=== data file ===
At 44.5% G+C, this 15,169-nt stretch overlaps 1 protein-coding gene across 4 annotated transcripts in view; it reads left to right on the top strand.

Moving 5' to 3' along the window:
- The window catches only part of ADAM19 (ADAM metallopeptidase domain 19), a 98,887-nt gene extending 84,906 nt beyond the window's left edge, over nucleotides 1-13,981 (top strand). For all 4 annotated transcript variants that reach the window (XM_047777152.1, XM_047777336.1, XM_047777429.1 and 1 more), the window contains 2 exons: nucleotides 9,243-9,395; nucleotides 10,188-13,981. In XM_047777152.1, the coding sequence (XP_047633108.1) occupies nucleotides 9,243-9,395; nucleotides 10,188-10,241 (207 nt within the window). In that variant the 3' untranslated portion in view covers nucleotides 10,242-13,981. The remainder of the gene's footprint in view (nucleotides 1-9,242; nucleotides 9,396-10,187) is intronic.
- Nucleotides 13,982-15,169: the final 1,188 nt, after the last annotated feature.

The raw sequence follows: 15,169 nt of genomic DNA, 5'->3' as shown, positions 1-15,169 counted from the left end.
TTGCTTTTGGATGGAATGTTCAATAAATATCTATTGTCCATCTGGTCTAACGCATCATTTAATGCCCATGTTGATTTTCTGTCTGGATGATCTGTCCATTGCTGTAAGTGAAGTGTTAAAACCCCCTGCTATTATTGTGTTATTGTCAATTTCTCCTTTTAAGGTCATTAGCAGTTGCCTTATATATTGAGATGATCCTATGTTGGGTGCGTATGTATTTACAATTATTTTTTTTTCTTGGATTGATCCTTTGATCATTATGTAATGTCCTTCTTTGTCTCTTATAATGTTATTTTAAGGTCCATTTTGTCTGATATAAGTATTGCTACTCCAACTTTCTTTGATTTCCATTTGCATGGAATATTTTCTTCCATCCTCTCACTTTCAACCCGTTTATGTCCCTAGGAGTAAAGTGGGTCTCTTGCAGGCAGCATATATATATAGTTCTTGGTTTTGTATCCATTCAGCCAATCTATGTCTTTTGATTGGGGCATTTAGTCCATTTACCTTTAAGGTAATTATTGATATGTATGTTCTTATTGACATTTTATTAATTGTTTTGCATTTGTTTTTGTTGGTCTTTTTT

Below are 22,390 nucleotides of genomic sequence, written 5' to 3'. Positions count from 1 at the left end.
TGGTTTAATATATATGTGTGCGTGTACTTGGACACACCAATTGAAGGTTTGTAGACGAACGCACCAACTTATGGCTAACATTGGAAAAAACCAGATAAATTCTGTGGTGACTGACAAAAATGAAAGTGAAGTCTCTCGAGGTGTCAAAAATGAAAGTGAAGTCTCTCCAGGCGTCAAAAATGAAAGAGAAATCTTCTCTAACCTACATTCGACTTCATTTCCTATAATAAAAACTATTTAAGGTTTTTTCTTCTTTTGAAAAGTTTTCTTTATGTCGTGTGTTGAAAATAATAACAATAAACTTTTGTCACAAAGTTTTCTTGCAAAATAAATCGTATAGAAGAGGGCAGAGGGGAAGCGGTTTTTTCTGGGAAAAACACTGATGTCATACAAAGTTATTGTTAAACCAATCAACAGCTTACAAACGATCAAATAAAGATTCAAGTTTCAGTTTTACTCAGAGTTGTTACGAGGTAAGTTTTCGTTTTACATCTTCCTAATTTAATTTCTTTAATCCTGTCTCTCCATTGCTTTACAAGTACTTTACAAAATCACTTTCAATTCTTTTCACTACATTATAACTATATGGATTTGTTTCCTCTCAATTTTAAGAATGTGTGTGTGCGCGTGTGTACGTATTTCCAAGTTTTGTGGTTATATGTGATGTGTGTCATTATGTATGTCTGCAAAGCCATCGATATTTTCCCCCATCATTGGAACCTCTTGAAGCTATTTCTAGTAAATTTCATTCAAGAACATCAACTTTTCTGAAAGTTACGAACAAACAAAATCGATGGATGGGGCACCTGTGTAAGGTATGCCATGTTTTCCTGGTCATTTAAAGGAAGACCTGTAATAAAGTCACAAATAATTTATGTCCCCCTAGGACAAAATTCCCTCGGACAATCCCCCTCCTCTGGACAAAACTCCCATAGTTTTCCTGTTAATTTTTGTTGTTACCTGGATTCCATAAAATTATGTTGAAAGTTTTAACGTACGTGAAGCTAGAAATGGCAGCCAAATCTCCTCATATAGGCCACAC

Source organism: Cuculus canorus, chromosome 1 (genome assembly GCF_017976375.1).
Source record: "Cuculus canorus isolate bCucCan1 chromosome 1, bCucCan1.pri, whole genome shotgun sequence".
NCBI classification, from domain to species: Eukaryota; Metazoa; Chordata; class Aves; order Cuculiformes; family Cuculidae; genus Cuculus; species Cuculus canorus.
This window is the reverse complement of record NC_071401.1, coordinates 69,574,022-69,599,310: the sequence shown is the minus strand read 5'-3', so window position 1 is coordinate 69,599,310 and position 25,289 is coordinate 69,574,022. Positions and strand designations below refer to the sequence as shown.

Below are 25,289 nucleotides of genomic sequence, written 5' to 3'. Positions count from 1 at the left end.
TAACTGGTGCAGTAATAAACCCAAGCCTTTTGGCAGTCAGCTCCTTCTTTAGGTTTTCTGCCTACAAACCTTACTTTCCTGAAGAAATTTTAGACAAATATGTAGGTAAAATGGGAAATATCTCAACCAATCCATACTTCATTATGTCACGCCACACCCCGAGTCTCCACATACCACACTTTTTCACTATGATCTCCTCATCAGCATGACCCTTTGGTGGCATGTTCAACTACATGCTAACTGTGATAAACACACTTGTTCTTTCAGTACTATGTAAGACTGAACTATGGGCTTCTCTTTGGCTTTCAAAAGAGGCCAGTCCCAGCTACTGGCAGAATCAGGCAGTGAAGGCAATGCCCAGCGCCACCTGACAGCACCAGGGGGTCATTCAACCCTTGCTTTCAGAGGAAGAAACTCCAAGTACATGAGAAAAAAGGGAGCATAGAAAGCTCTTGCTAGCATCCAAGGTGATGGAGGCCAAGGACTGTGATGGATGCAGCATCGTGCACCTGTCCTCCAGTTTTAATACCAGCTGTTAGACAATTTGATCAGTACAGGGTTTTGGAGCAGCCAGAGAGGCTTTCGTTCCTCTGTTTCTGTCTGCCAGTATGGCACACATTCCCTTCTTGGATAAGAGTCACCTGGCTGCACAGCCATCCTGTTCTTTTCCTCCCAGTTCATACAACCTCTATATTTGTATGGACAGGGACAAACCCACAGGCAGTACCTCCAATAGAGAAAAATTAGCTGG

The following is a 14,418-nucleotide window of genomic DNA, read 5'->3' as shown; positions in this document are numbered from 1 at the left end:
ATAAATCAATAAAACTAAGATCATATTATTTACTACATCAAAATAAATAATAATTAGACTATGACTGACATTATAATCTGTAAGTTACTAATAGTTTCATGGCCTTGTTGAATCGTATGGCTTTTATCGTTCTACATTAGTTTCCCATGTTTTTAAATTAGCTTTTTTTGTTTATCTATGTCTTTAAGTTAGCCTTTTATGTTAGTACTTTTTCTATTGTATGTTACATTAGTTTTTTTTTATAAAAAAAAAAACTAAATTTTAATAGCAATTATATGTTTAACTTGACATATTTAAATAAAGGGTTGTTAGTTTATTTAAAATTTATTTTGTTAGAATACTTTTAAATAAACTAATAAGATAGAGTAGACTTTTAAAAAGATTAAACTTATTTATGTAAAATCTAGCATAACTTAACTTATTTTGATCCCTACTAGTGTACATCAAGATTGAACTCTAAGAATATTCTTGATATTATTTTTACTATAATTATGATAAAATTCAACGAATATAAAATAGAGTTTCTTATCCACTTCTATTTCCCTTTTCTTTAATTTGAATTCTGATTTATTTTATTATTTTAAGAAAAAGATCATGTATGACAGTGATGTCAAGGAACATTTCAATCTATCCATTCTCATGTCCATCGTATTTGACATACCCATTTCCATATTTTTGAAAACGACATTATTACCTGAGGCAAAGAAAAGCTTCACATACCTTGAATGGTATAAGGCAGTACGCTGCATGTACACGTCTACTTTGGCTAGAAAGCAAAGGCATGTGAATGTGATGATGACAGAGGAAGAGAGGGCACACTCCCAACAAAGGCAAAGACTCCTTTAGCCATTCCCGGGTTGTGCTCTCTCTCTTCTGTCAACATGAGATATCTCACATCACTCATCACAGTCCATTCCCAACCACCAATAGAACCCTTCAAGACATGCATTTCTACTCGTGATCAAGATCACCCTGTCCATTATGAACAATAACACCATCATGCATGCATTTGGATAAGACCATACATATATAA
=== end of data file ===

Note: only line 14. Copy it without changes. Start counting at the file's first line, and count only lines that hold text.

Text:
TAACTGGTGCAGTAATAAACCCAAGCCTTTTGGCAGTCAGCTCCTTCTTTAGGTTTTCTGCCTACAAACCTTACTTTCCTGAAGAAATTTTAGACAAATATGTAGGTAAAATGGGAAATATCTCAACCAATCCATACTTCATTATGTCACGCCACACCCCGAGTCTCCACATACCACACTTTTTCACTATGATCTCCTCATCAGCATGACCCTTTGGTGGCATGTTCAACTACATGCTAACTGTGATAAACACACTTGTTCTTTCAGTACTATGTAAGACTGAACTATGGGCTTCTCTTTGGCTTTCAAAAGAGGCCAGTCCCAGCTACTGGCAGAATCAGGCAGTGAAGGCAATGCCCAGCGCCACCTGACAGCACCAGGGGGTCATTCAACCCTTGCTTTCAGAGGAAGAAACTCCAAGTACATGAGAAAAAAGGGAGCATAGAAAGCTCTTGCTAGCATCCAAGGTGATGGAGGCCAAGGACTGTGATGGATGCAGCATCGTGCACCTGTCCTCCAGTTTTAATACCAGCTGTTAGACAATTTGATCAGTACAGGGTTTTGGAGCAGCCAGAGAGGCTTTCGTTCCTCTGTTTCTGTCTGCCAGTATGGCACACATTCCCTTCTTGGATAAGAGTCACCTGGCTGCACAGCCATCCTGTTCTTTTCCTCCCAGTTCATACAACCTCTATATTTGTATGGACAGGGACAAACCCACAGGCAGTACCTCCAATAGAGAAAAATTAGCTGG